Sunday, 20 March 2016

Emir of Kano on ‘Awuff’ political economy and re-structuring

But contrary to quick interpretations of Emir Sanusi’s call for structural reform, there is nothing in his statement at Olabisi Onabanjo University to suggest that the emir is by this statement recommending the kind of restructuring that can lead to re-federalisation of the country
Two key concepts in today’s title are ‘Awuff’ or Awuufu in the Yorubanised version of this Pidgin concept and political economy. Political economy in this context is to be understood in its simplest form as how a country is managed or governed, taking into consideration political and economic factors that serve as dominant drivers of the country’s economy and by extension its polity. Awuff, a word recently given additional conceptual energy by Prof. Akin Mabogunje, is akin to ‘Manna’ in biblical terms. It refers to the power of a free good (that arises not from the sweat of a people but as a good bestowed on the people by nature or any generous agency), but which in its plenitude drives economic, political, and even social behaviour of the people with such endowment. The interest of this page today is to amplify the thoughts of Prof. Mabogunje and the Emir of Kano on concepts that seem to have driven the political organisation of this country for about half a century.

It is remarkable that two of Nigeria’s seminal professionals: Professor  Mabogunje, one of the world’s most cited development experts and Sanusi Lamido Sanusi, the emir of Nigeria’s most metropolitan and cosmopolitan emirate and former governor of the country’s central bank chose to discuss the country’s major motivation in the country’s journey to modern governance, particularly in the current context of what looks like a gradual evaporation of  petroleum, the principal driver over the years of the country’s Awuff political economy. Even though Professor Mabogunje’s use of the concept focused on how easy flow of petrodollars fostered corruption, indolence and wastage at the institutional and personal level, the description of the character of Nigeria’s political economy by the Emir makes direct connection between a Manna economy and the 36 state structure that many Nigerians including modern and traditional cultural leaders as inevitable to the country’s unity.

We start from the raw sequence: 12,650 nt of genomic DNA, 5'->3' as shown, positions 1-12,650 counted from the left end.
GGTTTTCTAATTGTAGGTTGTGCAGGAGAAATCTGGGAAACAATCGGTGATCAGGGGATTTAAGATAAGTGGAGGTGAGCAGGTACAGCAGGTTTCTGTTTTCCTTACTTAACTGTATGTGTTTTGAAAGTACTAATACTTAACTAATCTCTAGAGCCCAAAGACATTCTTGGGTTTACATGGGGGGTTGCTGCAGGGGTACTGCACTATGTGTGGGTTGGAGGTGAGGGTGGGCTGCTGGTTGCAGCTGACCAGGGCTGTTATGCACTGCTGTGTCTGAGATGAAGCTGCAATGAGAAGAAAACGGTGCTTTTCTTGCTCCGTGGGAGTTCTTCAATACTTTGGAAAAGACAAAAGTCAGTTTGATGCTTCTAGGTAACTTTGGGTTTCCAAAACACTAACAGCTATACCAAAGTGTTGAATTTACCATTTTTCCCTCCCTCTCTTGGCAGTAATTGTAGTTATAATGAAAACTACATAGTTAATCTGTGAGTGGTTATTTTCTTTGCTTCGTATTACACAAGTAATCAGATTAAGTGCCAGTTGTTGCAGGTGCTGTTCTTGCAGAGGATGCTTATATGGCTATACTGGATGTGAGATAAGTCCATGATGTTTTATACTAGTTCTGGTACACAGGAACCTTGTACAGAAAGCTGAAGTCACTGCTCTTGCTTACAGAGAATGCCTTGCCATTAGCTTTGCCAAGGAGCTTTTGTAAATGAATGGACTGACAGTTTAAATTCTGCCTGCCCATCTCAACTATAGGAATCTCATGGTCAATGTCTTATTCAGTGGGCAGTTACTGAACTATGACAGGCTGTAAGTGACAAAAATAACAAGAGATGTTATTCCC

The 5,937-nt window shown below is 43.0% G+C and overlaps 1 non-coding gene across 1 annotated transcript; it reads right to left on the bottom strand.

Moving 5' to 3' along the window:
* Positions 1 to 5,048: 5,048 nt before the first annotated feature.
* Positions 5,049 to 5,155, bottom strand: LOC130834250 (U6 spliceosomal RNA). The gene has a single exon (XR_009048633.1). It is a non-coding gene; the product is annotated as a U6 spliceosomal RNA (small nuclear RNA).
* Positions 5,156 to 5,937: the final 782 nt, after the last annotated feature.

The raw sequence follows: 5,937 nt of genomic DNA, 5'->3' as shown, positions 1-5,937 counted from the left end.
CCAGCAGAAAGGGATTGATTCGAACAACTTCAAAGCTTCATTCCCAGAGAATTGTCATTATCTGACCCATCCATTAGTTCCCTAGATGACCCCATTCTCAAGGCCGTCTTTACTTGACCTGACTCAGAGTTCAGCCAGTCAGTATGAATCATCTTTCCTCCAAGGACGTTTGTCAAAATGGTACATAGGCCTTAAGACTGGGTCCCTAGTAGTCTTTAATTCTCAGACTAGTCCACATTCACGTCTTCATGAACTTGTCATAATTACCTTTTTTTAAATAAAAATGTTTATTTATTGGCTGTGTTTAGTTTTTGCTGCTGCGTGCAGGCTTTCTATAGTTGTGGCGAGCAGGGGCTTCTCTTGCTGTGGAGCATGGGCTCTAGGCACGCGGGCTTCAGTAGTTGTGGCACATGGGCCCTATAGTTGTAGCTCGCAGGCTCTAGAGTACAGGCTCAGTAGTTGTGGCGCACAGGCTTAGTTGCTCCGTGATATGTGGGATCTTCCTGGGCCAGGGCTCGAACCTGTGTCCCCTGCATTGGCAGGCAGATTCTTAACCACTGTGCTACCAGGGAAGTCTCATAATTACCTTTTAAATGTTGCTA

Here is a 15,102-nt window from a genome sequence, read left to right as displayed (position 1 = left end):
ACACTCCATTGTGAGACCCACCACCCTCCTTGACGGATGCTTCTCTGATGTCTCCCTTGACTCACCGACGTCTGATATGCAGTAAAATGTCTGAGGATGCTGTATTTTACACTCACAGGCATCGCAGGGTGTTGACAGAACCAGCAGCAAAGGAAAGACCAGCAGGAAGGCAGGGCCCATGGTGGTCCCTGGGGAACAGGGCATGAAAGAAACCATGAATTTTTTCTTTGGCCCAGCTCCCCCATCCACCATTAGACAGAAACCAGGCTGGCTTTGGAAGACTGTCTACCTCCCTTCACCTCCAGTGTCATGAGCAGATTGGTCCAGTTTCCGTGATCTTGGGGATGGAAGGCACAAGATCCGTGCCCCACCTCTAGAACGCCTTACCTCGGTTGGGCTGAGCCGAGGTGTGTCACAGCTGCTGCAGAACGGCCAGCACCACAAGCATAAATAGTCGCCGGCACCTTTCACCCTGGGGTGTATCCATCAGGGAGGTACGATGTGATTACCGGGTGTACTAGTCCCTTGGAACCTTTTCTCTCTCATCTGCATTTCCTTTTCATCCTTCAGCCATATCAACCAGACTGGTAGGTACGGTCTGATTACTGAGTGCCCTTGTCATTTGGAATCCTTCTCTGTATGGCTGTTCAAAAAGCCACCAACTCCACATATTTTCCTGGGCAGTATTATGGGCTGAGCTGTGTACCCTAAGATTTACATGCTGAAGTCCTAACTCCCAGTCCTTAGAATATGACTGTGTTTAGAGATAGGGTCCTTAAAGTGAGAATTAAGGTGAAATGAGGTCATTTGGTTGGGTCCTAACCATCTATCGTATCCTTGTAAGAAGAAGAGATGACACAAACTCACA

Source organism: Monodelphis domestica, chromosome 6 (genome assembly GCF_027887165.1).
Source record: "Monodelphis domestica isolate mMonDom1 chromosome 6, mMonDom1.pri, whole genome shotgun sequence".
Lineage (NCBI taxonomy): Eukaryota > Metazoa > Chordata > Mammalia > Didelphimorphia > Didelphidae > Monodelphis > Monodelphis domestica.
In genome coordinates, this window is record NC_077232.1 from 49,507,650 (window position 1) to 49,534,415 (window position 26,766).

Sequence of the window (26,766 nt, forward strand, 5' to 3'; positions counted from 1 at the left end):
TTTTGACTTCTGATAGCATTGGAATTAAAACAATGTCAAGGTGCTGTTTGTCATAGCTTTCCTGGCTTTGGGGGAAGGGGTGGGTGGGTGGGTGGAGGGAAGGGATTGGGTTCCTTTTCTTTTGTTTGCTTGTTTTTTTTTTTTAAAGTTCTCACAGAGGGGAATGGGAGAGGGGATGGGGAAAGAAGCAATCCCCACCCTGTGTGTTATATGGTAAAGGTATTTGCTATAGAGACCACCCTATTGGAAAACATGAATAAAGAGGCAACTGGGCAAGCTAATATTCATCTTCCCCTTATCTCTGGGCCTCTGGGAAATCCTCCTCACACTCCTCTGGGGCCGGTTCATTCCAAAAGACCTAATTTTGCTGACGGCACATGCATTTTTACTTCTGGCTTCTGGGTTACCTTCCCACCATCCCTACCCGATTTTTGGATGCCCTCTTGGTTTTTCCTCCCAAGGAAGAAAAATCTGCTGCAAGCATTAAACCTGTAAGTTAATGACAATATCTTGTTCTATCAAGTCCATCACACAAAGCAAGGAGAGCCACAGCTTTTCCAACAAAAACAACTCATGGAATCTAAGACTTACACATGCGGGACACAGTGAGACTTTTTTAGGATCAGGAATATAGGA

Given the professional pedigree of Prof. Mabogunje and the Emir of Kano and their knowledge of the country’s political economy, it is instructive that both of them have chosen to call for a review of the pivotal role of petroleum in the country’s political economy and culture. The intellectual intervention of the two leaders in their respective professional domains has called for an end to the decades of denial that had characterised political discourse in the country. Most of the time, especially in the decades of military government, the emphasis has been on the need to use the country’s resources to promote military dictators’ understanding of unity in a plural society.
In the decades of military rule, no effort was spared to create a political structure that was driven by manna from petroleum. The four regions in 1966 grew by leaps and bounds to 36 states in 1996, all at the instance of military dictators. Each state was created to make use of the awuff from petroleum. The Emir has been unequivocal about the huge influence of petroleum revenue on the political construction of the country: “If you really reflect on the problems of this country, it seems to turn common sense on its head….You sometimes wonder if anyone needs to tell any group of people that if you are a poor country, you do not need 36 governors, 36 deputy governors, with members of house of assembly, commissioners and advisers, special assistants, a president, a vice president, 36 ministers, special advisers, federal legislature and so on….Simple arithmetic will tell you that if you have that structure, you are first of all doomed to spending 80 or 90 per cent of everything you earn maintaining public officers. It is really common sense but it seems to be a problem for us to understand it….If you don’t free up the resources and put them up for capital projects, you are laying the foundation of what we are seeing today. We need to have structural reform.” (My emphasis)